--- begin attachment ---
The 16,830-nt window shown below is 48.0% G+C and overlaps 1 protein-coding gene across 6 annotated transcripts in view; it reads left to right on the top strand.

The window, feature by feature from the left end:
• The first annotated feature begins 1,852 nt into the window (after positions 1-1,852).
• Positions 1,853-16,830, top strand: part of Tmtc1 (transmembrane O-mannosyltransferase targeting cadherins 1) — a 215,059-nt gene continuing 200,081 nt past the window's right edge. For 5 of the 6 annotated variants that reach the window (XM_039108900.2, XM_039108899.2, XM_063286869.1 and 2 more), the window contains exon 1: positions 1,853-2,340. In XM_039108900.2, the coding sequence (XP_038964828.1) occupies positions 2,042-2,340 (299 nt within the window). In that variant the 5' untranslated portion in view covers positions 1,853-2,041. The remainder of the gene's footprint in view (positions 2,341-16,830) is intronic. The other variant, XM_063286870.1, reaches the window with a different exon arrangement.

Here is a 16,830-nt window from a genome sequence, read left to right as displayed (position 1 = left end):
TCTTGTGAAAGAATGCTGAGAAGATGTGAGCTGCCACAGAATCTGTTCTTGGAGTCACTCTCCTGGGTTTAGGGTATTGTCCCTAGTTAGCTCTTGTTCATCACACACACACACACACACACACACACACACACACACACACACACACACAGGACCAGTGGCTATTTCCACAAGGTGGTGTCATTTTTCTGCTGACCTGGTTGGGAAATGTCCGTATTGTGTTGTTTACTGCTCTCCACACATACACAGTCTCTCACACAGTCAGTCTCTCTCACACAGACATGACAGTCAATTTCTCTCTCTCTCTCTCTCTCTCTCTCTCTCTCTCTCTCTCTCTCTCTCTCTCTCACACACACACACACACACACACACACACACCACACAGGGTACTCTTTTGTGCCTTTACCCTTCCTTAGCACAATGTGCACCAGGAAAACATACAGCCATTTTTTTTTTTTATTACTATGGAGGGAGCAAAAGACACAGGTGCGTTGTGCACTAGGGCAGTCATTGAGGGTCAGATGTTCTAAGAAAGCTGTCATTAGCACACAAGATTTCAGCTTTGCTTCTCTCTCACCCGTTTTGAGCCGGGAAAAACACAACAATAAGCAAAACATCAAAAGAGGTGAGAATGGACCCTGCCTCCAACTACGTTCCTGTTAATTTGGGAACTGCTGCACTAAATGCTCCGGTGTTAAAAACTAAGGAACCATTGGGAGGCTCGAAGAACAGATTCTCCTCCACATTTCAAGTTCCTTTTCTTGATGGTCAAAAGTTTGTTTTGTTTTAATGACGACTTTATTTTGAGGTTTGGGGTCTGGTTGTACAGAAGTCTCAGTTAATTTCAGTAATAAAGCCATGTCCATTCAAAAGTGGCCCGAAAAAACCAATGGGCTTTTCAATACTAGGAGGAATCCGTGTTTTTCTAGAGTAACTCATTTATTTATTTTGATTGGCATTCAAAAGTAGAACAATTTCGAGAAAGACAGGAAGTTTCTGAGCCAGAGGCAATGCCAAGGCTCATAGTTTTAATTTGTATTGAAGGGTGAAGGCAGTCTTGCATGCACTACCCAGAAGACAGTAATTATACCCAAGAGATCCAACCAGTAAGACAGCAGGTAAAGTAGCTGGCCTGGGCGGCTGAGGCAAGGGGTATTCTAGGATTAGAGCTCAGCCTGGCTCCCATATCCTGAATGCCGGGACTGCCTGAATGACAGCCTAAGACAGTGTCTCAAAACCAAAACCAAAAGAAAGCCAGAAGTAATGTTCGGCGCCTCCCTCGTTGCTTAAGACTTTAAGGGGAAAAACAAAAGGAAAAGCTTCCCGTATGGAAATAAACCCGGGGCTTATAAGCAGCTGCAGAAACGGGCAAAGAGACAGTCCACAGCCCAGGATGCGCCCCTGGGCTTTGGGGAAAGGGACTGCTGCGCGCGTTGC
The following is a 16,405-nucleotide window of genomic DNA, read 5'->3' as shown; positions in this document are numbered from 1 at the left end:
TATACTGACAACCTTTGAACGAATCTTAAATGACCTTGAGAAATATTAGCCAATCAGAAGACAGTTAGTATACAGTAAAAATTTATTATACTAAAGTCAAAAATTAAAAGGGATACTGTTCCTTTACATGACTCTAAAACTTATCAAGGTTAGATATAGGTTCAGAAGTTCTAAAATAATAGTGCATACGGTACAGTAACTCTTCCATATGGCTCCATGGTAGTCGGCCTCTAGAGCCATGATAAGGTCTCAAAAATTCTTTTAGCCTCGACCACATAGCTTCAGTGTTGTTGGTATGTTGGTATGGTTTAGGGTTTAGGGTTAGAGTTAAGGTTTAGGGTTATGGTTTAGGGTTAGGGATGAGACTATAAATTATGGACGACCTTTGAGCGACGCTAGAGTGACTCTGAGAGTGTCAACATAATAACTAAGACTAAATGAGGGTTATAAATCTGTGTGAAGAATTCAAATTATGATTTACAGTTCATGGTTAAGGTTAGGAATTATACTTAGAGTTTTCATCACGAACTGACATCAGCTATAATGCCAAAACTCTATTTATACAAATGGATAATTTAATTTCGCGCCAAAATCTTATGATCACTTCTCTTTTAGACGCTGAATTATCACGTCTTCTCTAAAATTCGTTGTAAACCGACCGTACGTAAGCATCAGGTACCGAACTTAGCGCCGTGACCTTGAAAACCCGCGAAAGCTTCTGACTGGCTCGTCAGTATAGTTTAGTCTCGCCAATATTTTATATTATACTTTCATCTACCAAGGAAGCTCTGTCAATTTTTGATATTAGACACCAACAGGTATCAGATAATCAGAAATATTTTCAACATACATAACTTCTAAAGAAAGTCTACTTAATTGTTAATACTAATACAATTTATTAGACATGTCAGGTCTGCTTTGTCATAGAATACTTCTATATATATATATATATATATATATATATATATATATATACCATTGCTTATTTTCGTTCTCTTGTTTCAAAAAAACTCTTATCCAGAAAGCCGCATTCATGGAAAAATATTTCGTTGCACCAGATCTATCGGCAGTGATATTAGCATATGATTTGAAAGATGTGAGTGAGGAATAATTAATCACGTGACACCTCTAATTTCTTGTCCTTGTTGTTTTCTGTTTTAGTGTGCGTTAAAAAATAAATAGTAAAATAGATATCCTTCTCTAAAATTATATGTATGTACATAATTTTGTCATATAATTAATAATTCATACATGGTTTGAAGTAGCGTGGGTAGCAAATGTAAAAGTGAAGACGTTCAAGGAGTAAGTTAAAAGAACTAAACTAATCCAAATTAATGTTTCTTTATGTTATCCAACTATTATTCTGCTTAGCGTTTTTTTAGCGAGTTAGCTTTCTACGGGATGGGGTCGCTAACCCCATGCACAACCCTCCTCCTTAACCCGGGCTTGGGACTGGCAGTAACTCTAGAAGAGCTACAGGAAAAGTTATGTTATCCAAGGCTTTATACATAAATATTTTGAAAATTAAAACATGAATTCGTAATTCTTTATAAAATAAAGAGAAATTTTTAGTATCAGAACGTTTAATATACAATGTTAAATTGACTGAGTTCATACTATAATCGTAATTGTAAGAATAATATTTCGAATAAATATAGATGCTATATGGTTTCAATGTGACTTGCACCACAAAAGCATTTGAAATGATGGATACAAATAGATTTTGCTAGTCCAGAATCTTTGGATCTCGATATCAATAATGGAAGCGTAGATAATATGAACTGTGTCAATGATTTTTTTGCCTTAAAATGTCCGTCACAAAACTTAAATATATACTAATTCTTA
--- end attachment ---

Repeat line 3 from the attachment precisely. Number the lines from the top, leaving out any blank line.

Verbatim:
• The first annotated feature begins 1,852 nt into the window (after positions 1-1,852).